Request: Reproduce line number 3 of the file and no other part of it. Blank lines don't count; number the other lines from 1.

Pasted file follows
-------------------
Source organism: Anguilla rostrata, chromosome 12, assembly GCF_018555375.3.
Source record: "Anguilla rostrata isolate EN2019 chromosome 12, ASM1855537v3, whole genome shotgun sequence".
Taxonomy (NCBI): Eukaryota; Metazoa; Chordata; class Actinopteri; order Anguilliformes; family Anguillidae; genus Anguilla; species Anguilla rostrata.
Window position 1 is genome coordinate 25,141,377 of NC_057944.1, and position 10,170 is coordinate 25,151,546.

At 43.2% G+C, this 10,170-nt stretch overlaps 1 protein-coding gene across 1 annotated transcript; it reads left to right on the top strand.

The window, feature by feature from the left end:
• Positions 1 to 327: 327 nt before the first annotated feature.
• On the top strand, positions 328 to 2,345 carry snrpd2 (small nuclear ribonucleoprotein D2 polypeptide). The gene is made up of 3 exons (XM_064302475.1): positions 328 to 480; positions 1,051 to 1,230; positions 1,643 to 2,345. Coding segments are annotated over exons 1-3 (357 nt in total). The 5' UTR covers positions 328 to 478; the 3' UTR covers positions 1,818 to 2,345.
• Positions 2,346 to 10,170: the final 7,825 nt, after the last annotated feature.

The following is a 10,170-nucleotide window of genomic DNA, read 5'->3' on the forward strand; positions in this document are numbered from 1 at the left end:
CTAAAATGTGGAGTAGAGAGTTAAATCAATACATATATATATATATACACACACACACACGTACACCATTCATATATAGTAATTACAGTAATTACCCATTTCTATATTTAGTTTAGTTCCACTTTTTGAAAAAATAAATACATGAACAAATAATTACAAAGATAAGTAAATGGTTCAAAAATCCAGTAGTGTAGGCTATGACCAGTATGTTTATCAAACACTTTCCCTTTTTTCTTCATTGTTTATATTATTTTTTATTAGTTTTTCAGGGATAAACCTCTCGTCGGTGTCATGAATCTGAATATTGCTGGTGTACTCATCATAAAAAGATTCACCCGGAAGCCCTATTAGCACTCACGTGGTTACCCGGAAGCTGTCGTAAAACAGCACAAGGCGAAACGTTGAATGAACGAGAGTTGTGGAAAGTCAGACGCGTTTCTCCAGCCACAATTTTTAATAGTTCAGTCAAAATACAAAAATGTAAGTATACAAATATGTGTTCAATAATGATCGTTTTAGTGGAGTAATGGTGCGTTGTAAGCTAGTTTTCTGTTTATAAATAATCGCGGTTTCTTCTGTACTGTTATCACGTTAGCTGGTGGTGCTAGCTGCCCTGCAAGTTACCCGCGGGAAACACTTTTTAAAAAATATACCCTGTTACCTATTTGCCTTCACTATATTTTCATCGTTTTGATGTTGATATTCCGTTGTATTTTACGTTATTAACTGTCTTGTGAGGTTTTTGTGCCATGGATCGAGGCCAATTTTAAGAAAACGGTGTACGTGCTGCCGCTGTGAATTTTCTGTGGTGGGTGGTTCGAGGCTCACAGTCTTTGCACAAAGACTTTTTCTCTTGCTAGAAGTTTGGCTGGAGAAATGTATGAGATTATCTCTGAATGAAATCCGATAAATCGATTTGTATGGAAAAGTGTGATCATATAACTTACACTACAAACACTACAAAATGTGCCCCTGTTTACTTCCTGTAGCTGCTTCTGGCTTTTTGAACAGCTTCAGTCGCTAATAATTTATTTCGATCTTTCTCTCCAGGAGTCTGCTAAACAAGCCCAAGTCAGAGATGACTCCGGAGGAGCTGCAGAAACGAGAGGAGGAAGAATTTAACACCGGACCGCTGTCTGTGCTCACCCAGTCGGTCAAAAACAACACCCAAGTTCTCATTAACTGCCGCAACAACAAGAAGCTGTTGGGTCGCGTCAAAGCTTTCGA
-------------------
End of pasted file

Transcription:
Taxonomy (NCBI): Eukaryota; Metazoa; Chordata; class Actinopteri; order Anguilliformes; family Anguillidae; genus Anguilla; species Anguilla rostrata.